If you’ve been to enough weddings in the metro area, odds are you have rocked out with Jay Prince.
As co-owner of Hal Prince Music and Entertainment, and leader of the Jay Prince Band, Prince has been jamming at weddings in the Hudson Valley, New York City and reception halls beyond for more than 30 years.
Prince, along with his sister Jill Prince, is the second generation to lead the entertainment company, which has been operating in the region since 1964. Today, the company works with professional musicians to offer eight bands, six DJs and four emcees. The company also provides the happy couple with lighting, video screens, props, photo booths — whatever keeps the party going.
“Everyone is different, so we try to work with the couple’s vision and create something memorable,” Prince says.
Aside from his work in weddings, Prince has been a runner-up vocalist on “Star Search” — a precursor to “American Idol” — and toured with Donna Summer. This fall, he will play a series of shows with New York Yankees legend and classically trained guitarist Bernie Williams.
From the company’s Westchester office — a Victorian home across the street from the Mount Kisco Diner (there’s a second office in Manhattan) — WAG caught up with the musician to talk about his background and how to keep a wedding moving.
How did you get into music and playing weddings?
“It was in the early ‘60s that Hal, my Dad, and Anabelle, my mom, started the company. My mom was a singer. She’s 88, still singing. My father passed away seven years ago. He was a trumpet player and a bandleader. They started Hal Prince Orchestras as it was called in the ’60s, based in Westchester. We’ve been here for over 50 years.
“Even at 5 years old, I would come on gigs and get to sing a few songs but, when I was 16, I led my first gig.”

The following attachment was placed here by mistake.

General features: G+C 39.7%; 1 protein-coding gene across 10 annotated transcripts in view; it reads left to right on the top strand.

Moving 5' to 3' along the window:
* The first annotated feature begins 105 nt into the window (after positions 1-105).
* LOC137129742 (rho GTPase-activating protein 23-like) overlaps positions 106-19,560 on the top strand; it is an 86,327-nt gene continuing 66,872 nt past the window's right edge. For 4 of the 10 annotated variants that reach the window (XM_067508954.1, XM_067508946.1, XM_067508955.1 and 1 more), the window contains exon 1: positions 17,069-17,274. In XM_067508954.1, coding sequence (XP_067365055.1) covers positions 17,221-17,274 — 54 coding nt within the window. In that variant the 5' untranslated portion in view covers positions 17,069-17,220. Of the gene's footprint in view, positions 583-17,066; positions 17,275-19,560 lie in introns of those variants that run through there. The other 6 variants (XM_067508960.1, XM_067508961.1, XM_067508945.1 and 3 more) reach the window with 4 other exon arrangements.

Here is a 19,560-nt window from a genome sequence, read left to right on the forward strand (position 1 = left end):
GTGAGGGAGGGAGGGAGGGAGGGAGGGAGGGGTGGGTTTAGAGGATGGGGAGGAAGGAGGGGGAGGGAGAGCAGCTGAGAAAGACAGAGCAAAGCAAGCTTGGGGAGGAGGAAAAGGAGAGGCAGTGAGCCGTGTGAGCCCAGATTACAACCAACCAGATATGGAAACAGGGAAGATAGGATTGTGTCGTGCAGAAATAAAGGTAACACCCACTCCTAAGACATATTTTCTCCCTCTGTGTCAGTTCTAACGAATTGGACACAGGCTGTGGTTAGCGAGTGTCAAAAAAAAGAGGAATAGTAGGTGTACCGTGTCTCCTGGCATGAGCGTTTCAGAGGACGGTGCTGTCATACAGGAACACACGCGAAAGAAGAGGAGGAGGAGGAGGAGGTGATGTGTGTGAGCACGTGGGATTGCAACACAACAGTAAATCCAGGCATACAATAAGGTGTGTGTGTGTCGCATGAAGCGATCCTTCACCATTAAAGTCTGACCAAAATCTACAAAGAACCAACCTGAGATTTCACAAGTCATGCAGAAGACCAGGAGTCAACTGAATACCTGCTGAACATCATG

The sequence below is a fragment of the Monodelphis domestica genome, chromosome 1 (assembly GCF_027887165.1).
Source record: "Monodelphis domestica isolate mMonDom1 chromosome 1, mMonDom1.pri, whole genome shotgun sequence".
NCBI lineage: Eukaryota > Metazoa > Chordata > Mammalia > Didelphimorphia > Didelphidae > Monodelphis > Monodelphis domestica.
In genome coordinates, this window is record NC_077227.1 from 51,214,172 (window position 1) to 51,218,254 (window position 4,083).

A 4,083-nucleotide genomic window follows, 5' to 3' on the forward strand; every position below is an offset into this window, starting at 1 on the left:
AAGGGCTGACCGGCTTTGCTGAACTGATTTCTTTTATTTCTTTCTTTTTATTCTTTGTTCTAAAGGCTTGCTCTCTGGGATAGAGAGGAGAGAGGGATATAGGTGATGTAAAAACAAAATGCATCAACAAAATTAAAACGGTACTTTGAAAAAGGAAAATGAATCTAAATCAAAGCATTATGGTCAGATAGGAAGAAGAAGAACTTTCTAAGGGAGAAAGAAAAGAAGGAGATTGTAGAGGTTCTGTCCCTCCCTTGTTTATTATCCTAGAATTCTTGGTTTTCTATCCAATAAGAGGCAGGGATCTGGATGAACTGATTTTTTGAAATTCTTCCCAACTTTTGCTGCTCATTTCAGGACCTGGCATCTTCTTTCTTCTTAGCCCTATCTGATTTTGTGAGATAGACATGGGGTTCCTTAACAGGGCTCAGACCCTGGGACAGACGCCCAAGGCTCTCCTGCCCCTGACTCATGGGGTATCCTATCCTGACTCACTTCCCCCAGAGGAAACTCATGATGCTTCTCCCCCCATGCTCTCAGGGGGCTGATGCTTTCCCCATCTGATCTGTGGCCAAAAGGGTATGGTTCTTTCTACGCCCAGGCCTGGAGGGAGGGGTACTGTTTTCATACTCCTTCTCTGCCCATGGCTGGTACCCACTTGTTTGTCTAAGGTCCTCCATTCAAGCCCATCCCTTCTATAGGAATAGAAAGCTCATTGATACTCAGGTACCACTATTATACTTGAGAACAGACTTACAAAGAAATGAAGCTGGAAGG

How many weddings do you play a year?
“Sometimes we’re doing two or three a weekend. It’s a seasonal business, so the winters can be slow. But it’s very rare to be off on Saturday night. The four big months are May, June, September and October.
“Beyond that, we also do holiday parties in
December. Year-round there’s corporate gigs, charities, the occasional bar gig, for fun, as Jay Prince & Friends, where I can invite friends down and we get to play the blues and classic rock.”
What do you enjoy most about playing weddings?
“It’s one of the biggest days of a bride’s and groom’s life, and it’s very exciting to be a part of something like that.”
“We’re also constantly learning new music because every wedding is a little bit different. We take pride in learning the couple’s first dance and parent dances.”
What type of music do people typically request?
“What I’ve noticed that’s interesting is that a lot of the brides and grooms seem to like the music of their parents. We get Earth, Wind & Fire, the classics. Bruce Springsteen, Billy Joel, Frank Sinatra. It’s timeless.
“For the big songs of today, people ask for Bruno Mars, Ed Sheeran, Rihanna, Taylor Swift, songs from (the band called) Portugal. The Man, Dua Lipa.”
What are some of the things you can do as a band to keep a wedding moving?
“It’s important. We play continuously, so there is always live music going through the entire four hours. There’s never a lull. When you’re eating, it’s background music. When it’s dance music, we keep on going. The continuity of the music will keep the party going, keep the party flowing. “
Are there certain songs that, when you hit a lull, you know will keep the party going?
“They’re the party anthems, classics such as ‘Brown Eyed Girl,’ ‘Sweet Caroline,’ ‘Dancing Queen,’ ‘December, 1963.’ ‘Shout’ is still a big one, people love the ‘you know you make me wanna…’ ‘New York, New York,’ too.”
How has the wedding industry changed in your time? What trends do you see?
“Combos are big now, where they are having a band and DJ. We go out with an eight- to 10-piece band, and a DJ for an after party or to play alongside the band for certain segments of the party.
“We also have a hybrid, where a DJ from our company plays with live musicians. I don’t know if it’s a trend, since it’s been going on for a while. People want the DJ but they also want that element of a live musician as well.
“I’m also seeing more destination weddings now — brides and grooms that live in the city, but don’t want to get married in the city. They come to Westchester, Connecticut, even further. We’re also playing a lot more in different types of venues, such as vineyards or horse farms.”
For more, visit halprince.com.